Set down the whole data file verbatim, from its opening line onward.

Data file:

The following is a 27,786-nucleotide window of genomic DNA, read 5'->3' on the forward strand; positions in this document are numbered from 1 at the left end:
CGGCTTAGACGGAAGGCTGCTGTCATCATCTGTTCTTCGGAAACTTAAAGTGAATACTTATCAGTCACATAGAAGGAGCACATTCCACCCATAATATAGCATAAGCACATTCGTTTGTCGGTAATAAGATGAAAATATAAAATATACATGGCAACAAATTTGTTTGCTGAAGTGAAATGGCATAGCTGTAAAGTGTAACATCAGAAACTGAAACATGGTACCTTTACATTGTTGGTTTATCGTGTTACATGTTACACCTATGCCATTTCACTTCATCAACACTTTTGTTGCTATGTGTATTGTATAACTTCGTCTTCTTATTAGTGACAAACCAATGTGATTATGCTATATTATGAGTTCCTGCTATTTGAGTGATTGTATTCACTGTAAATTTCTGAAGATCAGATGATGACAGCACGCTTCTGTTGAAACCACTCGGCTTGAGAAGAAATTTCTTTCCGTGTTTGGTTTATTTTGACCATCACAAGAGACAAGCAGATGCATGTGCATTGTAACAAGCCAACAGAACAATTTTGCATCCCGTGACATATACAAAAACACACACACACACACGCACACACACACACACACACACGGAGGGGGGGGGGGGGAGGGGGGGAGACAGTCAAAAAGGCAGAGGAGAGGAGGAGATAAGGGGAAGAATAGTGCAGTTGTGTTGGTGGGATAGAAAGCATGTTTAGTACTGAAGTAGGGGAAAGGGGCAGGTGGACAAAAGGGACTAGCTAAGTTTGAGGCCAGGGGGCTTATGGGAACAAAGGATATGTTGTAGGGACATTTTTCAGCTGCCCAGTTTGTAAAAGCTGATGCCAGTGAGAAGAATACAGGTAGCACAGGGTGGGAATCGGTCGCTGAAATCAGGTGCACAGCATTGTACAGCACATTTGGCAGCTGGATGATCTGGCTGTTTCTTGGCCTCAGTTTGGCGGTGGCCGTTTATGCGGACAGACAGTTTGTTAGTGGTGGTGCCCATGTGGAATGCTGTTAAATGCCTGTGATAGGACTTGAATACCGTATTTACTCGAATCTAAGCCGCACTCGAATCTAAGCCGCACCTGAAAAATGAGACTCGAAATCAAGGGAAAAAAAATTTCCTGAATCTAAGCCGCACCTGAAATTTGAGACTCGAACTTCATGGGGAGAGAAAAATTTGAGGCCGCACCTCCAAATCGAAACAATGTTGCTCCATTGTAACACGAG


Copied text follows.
The following is a 27,786-nucleotide window of genomic DNA, read 5'->3' on the forward strand; positions in this document are numbered from 1 at the left end:
CGGCTTAGACGGAAGGCTGCTGTCATCATCTGTTCTTCGGAAACTTAAAGTGAATACTTATCAGTCACATAGAAGGAGCACATTCCACCCATAATATAGCATAAGCACATTCGTTTGTCGGTAATAAGATGAAAATATAAAATATACATGGCAACAAATTTGTTTGCTGAAGTGAAATGGCATAGCTGTAAAGTGTAACATCAGAAACTGAAACATGGTACCTTTACATTGTTGGTTTATCGTGTTACATGTTACACCTATGCCATTTCACTTCATCAACACTTTTGTTGCTATGTGTATTGTATAACTTCGTCTTCTTATTAGTGACAAACCAATGTGATTATGCTATATTATGAGTTCCTGCTATTTGAGTGATTGTATTCACTGTAAATTTCTGAAGATCAGATGATGACAGCACGCTTCTGTTGAAACCACTCGGCTTGAGAAGAAATTTCTTTCCGTGTTTGGTTTATTTTGACCATCACAAGAGACAAGCAGATGCATGTGCATTGTAACAAGCCAACAGAACAATTTTGCATCCCGTGACATATACAAAAACACACACACACACACGCACACACACACACACACACACGGAGGGGGGGGGGGGGAGGGGGGGAGACAGTCAAAAAGGCAGAGGAGAGGAGGAGATAAGGGGAAGAATAGTGCAGTTGTGTTGGTGGGATAGAAAGCATGTTTAGTACTGAAGTAGGGGAAAGGGGCAGGTGGACAAAAGGGACTAGCTAAGTTTGAGGCCAGGGGGCTTATGGGAACAAAGGATATGTTGTAGGGACATTTTTCAGCTGCCCAGTTTGTAAAAGCTGATGCCAGTGAGAAGAATACAGGTAGCACAGGGTGGGAATCGGTCGCTGAAATCAGGTGCACAGCATTGTACAGCACATTTGGCAGCTGGATGATCTGGCTGTTTCTTGGCCTCAGTTTGGCGGTGGCCGTTTATGCGGACAGACAGTTTGTTAGTGGTGGTGCCCATGTGGAATGCTGTTAAATGCCTGTGATAGGACTTGAATACCGTATTTACTCGAATCTAAGCCGCACTCGAATCTAAGCCGCACCTGAAAAATGAGACTCGAAATCAAGGGAAAAAAAATTTCCTGAATCTAAGCCGCACCTGAAATTTGAGACTCGAACTTCATGGGGAGAGAAAAATTTGAGGCCGCACCTCCAAATCGAAACAATGTTGCTCCATTGTAACACGAG